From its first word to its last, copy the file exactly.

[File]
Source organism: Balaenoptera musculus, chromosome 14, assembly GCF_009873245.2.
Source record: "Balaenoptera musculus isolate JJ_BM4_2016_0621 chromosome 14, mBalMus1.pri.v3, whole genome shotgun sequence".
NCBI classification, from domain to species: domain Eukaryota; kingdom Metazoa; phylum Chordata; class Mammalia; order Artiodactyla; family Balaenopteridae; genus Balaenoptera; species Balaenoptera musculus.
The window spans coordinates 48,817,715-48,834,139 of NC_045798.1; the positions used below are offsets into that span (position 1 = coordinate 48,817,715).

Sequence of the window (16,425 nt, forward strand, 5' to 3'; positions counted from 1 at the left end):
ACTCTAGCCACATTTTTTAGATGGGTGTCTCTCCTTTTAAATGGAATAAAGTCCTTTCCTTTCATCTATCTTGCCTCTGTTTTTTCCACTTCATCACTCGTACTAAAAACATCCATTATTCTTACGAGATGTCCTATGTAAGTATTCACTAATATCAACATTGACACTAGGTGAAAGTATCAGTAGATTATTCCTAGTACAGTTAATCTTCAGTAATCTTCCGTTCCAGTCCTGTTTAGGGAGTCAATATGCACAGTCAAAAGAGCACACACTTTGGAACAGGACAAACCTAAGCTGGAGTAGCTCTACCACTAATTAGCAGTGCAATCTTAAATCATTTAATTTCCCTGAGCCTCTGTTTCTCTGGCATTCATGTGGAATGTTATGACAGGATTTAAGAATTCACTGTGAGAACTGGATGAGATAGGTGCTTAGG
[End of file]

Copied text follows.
Source organism: Balaenoptera musculus, chromosome 14, assembly GCF_009873245.2.
Source record: "Balaenoptera musculus isolate JJ_BM4_2016_0621 chromosome 14, mBalMus1.pri.v3, whole genome shotgun sequence".
NCBI classification, from domain to species: domain Eukaryota; kingdom Metazoa; phylum Chordata; class Mammalia; order Artiodactyla; family Balaenopteridae; genus Balaenoptera; species Balaenoptera musculus.
The window spans coordinates 48,817,715-48,834,139 of NC_045798.1; the positions used below are offsets into that span (position 1 = coordinate 48,817,715).

Sequence of the window (16,425 nt, forward strand, 5' to 3'; positions counted from 1 at the left end):
ACTCTAGCCACATTTTTTAGATGGGTGTCTCTCCTTTTAAATGGAATAAAGTCCTTTCCTTTCATCTATCTTGCCTCTGTTTTTTCCACTTCATCACTCGTACTAAAAACATCCATTATTCTTACGAGATGTCCTATGTAAGTATTCACTAATATCAACATTGACACTAGGTGAAAGTATCAGTAGATTATTCCTAGTACAGTTAATCTTCAGTAATCTTCCGTTCCAGTCCTGTTTAGGGAGTCAATATGCACAGTCAAAAGAGCACACACTTTGGAACAGGACAAACCTAAGCTGGAGTAGCTCTACCACTAATTAGCAGTGCAATCTTAAATCATTTAATTTCCCTGAGCCTCTGTTTCTCTGGCATTCATGTGGAATGTTATGACAGGATTTAAGAATTCACTGTGAGAACTGGATGAGATAGGTGCTTAGG